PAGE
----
According to the Treasury Department, banking is no longer a “financial service.” With this reclassification, a new Treasury Department proposal hands huge tax breaks to banks.
In 2017, the Tax Cuts and Jobs Act stated that financial services companies were not eligible for the tax breaks they were giving to other corporations. This move somewhat pacified critics, who at the time said the administration was trying to give greater tax cuts to big banks.
A joint report from Splinter News and the investigative-reporting blog Capital & Main points out that a new IRS rule issued by Treasury Secretary Steve Mnuchin on August 6 would change approximately 2,000 banks’ classification to S corporations, making them eligible for the tax cut.
“Commenters requested guidance as to whether financial services includes banking,” the Treasury Department rule now states. “The Treasury Department and the IRS agree with such commenters that this suggests that financial services should be more narrowly interpreted here.Therefore, proposed §1.199A-5(b)(2)(ix) limits the definition of financial services to services typically performed by financial advisors and investment bankers…”
“Financial services” now only includes business such as investment bankers and financial advisers.
“The notion that financial services excludes banking should be quite a surprise to members of the House Financial Services Committee, which thought that it had jurisdiction over banking,” Daniel Hemel, a University of Chicago tax law professor, told Capital & Main.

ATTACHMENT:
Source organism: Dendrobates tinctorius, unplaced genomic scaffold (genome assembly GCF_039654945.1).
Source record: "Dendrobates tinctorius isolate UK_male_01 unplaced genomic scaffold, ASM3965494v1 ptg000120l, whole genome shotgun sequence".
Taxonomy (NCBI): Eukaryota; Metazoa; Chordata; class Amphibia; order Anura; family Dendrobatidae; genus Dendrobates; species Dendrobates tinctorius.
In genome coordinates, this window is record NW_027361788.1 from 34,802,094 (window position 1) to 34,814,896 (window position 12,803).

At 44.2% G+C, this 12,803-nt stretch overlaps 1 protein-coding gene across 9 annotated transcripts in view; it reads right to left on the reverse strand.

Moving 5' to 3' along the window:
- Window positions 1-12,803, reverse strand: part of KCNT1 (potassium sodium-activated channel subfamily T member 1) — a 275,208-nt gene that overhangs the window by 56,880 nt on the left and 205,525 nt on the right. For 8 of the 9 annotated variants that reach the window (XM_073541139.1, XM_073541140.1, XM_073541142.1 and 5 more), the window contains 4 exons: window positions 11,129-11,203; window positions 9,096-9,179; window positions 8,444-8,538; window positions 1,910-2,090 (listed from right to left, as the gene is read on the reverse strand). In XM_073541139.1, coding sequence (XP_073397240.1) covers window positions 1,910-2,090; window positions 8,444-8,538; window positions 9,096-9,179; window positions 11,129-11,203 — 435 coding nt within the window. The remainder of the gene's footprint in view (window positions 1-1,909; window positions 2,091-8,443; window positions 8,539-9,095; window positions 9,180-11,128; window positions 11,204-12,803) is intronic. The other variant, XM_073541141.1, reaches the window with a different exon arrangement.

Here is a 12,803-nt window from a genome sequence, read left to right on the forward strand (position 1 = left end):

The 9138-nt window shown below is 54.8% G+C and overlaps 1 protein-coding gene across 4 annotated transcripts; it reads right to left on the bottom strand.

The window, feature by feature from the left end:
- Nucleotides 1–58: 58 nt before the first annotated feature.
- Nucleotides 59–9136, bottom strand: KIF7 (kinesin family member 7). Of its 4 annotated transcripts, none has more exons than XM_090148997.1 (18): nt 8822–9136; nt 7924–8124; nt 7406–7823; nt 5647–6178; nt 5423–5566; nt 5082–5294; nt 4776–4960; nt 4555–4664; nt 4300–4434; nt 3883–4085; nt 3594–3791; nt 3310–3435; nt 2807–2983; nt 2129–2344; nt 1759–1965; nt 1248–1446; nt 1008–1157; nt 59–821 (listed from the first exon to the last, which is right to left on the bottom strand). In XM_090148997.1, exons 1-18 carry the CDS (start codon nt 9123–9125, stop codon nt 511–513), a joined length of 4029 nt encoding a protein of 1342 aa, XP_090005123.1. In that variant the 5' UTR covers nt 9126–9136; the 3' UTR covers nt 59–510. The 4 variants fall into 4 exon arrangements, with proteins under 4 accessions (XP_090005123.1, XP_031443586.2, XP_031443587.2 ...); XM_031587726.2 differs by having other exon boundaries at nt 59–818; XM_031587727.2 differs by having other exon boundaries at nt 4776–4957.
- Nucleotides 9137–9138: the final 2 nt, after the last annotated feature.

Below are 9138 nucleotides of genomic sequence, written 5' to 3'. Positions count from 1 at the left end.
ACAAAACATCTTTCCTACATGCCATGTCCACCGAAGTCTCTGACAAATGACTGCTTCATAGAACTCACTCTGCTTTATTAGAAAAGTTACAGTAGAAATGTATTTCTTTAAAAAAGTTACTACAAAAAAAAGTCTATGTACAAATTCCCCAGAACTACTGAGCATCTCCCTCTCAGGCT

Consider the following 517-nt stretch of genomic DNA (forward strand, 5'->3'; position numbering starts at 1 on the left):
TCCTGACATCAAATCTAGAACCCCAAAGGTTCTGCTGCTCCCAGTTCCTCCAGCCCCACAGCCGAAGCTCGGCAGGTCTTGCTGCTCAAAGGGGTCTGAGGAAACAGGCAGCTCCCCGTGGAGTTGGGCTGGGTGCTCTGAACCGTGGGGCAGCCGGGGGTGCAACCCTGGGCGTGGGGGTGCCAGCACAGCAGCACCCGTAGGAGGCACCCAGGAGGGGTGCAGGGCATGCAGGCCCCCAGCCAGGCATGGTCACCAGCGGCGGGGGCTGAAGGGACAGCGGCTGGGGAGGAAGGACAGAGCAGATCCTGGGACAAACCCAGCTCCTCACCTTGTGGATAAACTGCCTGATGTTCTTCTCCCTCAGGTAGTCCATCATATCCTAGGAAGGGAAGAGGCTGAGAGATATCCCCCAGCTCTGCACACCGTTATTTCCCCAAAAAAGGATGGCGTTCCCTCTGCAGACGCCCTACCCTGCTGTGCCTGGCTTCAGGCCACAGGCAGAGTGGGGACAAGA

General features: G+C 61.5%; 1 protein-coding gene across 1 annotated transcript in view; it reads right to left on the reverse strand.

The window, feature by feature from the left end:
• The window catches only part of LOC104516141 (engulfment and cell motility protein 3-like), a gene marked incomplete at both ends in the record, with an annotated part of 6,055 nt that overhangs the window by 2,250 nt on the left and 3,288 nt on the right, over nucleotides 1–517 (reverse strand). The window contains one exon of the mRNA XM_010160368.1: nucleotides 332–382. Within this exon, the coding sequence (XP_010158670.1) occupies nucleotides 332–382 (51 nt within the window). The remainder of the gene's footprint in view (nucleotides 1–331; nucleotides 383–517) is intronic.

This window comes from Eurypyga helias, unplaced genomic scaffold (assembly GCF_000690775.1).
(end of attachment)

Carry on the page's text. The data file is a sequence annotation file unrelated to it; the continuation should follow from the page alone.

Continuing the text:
Hemel calculated that bank owners would reap huge profits from this reclassification.
“If you assume a return on assets of around one percent and S corporation bank assets in the range of $400 billion, then the move reduces the total tax liability of S corporation bank shareholders by $300 million per year for 2018 through 2025,” he said. “We’re talking about something like $2.5 billion total. Small in comparison to the magnitude of the rest of the December 2017 giveaway, but $2.5 billion isn’t chump change.”
The Center for American Progress’ Seth Hanlon, who served on President Obama’s National Economic Council, also criticized the bill.
“This is illustrative of the rigged process behind the bill, which was rushed through Congress without a single public hearing,” Hanlon said. “How many members of Congress, let alone members of the public, understood that ‘financial services’ didn’t mean banking, and therefore that bankers would get a massive tax cut? This is the opposite of real tax reform.”